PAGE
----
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After two failed payment plans, councilmember makes good on water bills

City Councilmember Mohammed Hassan has had trouble keeping up with his water bills for the past year, and even failed to make good on two payment plans he signed with the city. But now, he’s all caught up.

City Councilmember Mohammed Hassan has had trouble keeping up with his water bills for the past year, and even failed to make good on two payment plans he signed with the city. But now, he’s all caught up.

By Charles Sercombe
It took a year, but City Councilmember Mohammed Hassan has finally caught up with his water bills.
Last July in 2013, shortly after Emergency Manager Cathy Square came on board, the city started a crackdown on overdue water bills – something Detroit is just now tackling.
Square ordered shutoffs to those who had been long overdue. Included in that list of shutoffs was Hassan, who owed almost $1,600.
In August of that year he signed an agreement with the city to immediately pay $800 and a balance of $758 two weeks later. He never made that payment.
A look at his water bills, for his residence at 2425 Neibel, shows a long struggle to make good on not only that agreement but also just to keep current on his bills owed for service.
The Review recently obtained Hassan’s water bill record through a Freedom of Information Act request.
As of June 23 of this year, Hassan was still behind by $497.
In a telephone interview, Hassan said he finally caught up with his bills. Asked when, he said he did not remember the exact date but that it was “a long time ago.”
According to the city, Hassan paid his overdue amount on July 18, four days after The Review filed its Freedom of Information Act request for his water billing history starting back from the beginning of 2013.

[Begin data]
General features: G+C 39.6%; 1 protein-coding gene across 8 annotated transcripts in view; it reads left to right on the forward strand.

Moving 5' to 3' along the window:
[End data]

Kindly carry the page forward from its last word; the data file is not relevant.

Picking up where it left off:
Like many people in the city, Hassan’s water bill grew and grew since January of 2013.
By July 16, 2013 he owed $1,532, and he paid with a check for $588. However, that check bounced and he was fined $26.
The bill continued to increase to $2,038, which he knocked down to $1,238 on Aug. 8, 2013. There were subsequent penalty fees for late-payments.
Hassan entered another agreement in October, where he paid $731 and promised to pay the $631 balance by Nov. 23, 2013.
Although Hassan paid $630 on Nov. 22, he still owed the city an additional  $584 that accrued since the October payment plan with the city. In the months to follow Hassan made monthly payments, but he was always behind.
Until, as mentioned, July 18, a week ago.
In the past, Hassan has run for office on fiscal accountability. He is now running for State Representative.
Things could have gone worse for Hassan. The city charter says that any elected official who owes money to the city or any other government agency is considered a “defaulter” and can be kicked out of office.
Square declined to pursue the matter last year, saying she wanted to avoid a possible costly legal battle.

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